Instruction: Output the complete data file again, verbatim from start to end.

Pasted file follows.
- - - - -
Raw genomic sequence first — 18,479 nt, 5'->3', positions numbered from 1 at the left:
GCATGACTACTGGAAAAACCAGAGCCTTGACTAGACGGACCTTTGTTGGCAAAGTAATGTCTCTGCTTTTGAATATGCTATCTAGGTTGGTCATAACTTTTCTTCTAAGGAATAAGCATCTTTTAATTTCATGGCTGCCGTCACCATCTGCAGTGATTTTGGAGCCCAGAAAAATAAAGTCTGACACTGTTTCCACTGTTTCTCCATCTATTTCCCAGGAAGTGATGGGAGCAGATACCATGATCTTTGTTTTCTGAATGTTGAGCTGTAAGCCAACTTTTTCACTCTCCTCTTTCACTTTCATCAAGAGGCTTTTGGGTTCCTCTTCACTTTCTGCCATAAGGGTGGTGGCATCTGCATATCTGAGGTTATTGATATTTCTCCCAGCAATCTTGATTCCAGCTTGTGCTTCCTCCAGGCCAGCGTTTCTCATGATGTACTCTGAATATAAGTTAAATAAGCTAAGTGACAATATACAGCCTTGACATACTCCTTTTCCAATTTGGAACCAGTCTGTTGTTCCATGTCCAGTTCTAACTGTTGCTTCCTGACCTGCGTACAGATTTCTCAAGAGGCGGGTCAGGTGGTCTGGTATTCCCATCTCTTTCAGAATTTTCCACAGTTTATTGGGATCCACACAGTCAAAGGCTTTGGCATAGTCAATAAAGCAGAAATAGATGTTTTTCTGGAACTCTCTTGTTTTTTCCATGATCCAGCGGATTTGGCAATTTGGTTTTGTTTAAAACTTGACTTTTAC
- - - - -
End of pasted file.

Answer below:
Raw genomic sequence first — 18,479 nt, 5'->3', positions numbered from 1 at the left:
GCATGACTACTGGAAAAACCAGAGCCTTGACTAGACGGACCTTTGTTGGCAAAGTAATGTCTCTGCTTTTGAATATGCTATCTAGGTTGGTCATAACTTTTCTTCTAAGGAATAAGCATCTTTTAATTTCATGGCTGCCGTCACCATCTGCAGTGATTTTGGAGCCCAGAAAAATAAAGTCTGACACTGTTTCCACTGTTTCTCCATCTATTTCCCAGGAAGTGATGGGAGCAGATACCATGATCTTTGTTTTCTGAATGTTGAGCTGTAAGCCAACTTTTTCACTCTCCTCTTTCACTTTCATCAAGAGGCTTTTGGGTTCCTCTTCACTTTCTGCCATAAGGGTGGTGGCATCTGCATATCTGAGGTTATTGATATTTCTCCCAGCAATCTTGATTCCAGCTTGTGCTTCCTCCAGGCCAGCGTTTCTCATGATGTACTCTGAATATAAGTTAAATAAGCTAAGTGACAATATACAGCCTTGACATACTCCTTTTCCAATTTGGAACCAGTCTGTTGTTCCATGTCCAGTTCTAACTGTTGCTTCCTGACCTGCGTACAGATTTCTCAAGAGGCGGGTCAGGTGGTCTGGTATTCCCATCTCTTTCAGAATTTTCCACAGTTTATTGGGATCCACACAGTCAAAGGCTTTGGCATAGTCAATAAAGCAGAAATAGATGTTTTTCTGGAACTCTCTTGTTTTTTCCATGATCCAGCGGATTTGGCAATTTGGTTTTGTTTAAAACTTGACTTTTAC